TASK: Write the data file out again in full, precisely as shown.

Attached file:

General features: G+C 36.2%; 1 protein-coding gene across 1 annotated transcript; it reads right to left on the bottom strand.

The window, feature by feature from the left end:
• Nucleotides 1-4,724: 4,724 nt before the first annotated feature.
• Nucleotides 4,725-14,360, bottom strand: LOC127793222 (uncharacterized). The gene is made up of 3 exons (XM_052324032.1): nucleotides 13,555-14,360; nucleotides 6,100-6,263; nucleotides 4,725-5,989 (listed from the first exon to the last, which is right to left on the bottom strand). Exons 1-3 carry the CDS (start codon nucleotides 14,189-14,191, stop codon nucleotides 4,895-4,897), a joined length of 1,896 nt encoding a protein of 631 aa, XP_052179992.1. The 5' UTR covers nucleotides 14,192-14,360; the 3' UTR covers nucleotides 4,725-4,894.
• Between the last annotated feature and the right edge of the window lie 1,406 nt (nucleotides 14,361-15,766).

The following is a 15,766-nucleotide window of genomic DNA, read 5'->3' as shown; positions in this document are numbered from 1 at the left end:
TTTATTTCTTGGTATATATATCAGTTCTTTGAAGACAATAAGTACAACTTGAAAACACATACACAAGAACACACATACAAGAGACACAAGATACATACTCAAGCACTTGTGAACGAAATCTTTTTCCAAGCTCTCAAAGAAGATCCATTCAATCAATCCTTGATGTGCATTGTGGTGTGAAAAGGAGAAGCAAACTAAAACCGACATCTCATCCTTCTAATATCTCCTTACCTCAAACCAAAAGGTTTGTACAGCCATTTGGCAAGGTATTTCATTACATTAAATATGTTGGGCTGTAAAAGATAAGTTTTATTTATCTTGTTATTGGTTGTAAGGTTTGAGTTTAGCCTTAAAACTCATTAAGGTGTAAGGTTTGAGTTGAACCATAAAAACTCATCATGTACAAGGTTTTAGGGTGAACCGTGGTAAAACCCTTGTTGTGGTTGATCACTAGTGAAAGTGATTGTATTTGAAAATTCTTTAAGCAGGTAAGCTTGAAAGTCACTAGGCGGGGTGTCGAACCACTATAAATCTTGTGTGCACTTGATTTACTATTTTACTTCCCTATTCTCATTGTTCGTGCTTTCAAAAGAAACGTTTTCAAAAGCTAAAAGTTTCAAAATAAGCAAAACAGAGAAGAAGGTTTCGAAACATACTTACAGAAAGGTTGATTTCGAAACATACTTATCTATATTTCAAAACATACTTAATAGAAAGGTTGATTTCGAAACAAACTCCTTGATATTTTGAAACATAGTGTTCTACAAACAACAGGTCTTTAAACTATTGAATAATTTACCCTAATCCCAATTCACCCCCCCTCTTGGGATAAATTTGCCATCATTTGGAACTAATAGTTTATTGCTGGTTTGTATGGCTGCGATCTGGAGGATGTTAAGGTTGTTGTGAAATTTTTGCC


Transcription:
General features: G+C 36.2%; 1 protein-coding gene across 1 annotated transcript; it reads right to left on the bottom strand.

The window, feature by feature from the left end:
• Nucleotides 1-4,724: 4,724 nt before the first annotated feature.
• Nucleotides 4,725-14,360, bottom strand: LOC127793222 (uncharacterized). The gene is made up of 3 exons (XM_052324032.1): nucleotides 13,555-14,360; nucleotides 6,100-6,263; nucleotides 4,725-5,989 (listed from the first exon to the last, which is right to left on the bottom strand). Exons 1-3 carry the CDS (start codon nucleotides 14,189-14,191, stop codon nucleotides 4,895-4,897), a joined length of 1,896 nt encoding a protein of 631 aa, XP_052179992.1. The 5' UTR covers nucleotides 14,192-14,360; the 3' UTR covers nucleotides 4,725-4,894.
• Between the last annotated feature and the right edge of the window lie 1,406 nt (nucleotides 14,361-15,766).

The following is a 15,766-nucleotide window of genomic DNA, read 5'->3' as shown; positions in this document are numbered from 1 at the left end:
TTTATTTCTTGGTATATATATCAGTTCTTTGAAGACAATAAGTACAACTTGAAAACACATACACAAGAACACACATACAAGAGACACAAGATACATACTCAAGCACTTGTGAACGAAATCTTTTTCCAAGCTCTCAAAGAAGATCCATTCAATCAATCCTTGATGTGCATTGTGGTGTGAAAAGGAGAAGCAAACTAAAACCGACATCTCATCCTTCTAATATCTCCTTACCTCAAACCAAAAGGTTTGTACAGCCATTTGGCAAGGTATTTCATTACATTAAATATGTTGGGCTGTAAAAGATAAGTTTTATTTATCTTGTTATTGGTTGTAAGGTTTGAGTTTAGCCTTAAAACTCATTAAGGTGTAAGGTTTGAGTTGAACCATAAAAACTCATCATGTACAAGGTTTTAGGGTGAACCGTGGTAAAACCCTTGTTGTGGTTGATCACTAGTGAAAGTGATTGTATTTGAAAATTCTTTAAGCAGGTAAGCTTGAAAGTCACTAGGCGGGGTGTCGAACCACTATAAATCTTGTGTGCACTTGATTTACTATTTTACTTCCCTATTCTCATTGTTCGTGCTTTCAAAAGAAACGTTTTCAAAAGCTAAAAGTTTCAAAATAAGCAAAACAGAGAAGAAGGTTTCGAAACATACTTACAGAAAGGTTGATTTCGAAACATACTTATCTATATTTCAAAACATACTTAATAGAAAGGTTGATTTCGAAACAAACTCCTTGATATTTTGAAACATAGTGTTCTACAAACAACAGGTCTTTAAACTATTGAATAATTTACCCTAATCCCAATTCACCCCCCCTCTTGGGATAAATTTGCCATCATTTGGAACTAATAGTTTATTGCTGGTTTGTATGGCTGCGATCTGGAGGATGTTAAGGTTGTTGTGAAATTTTTGCC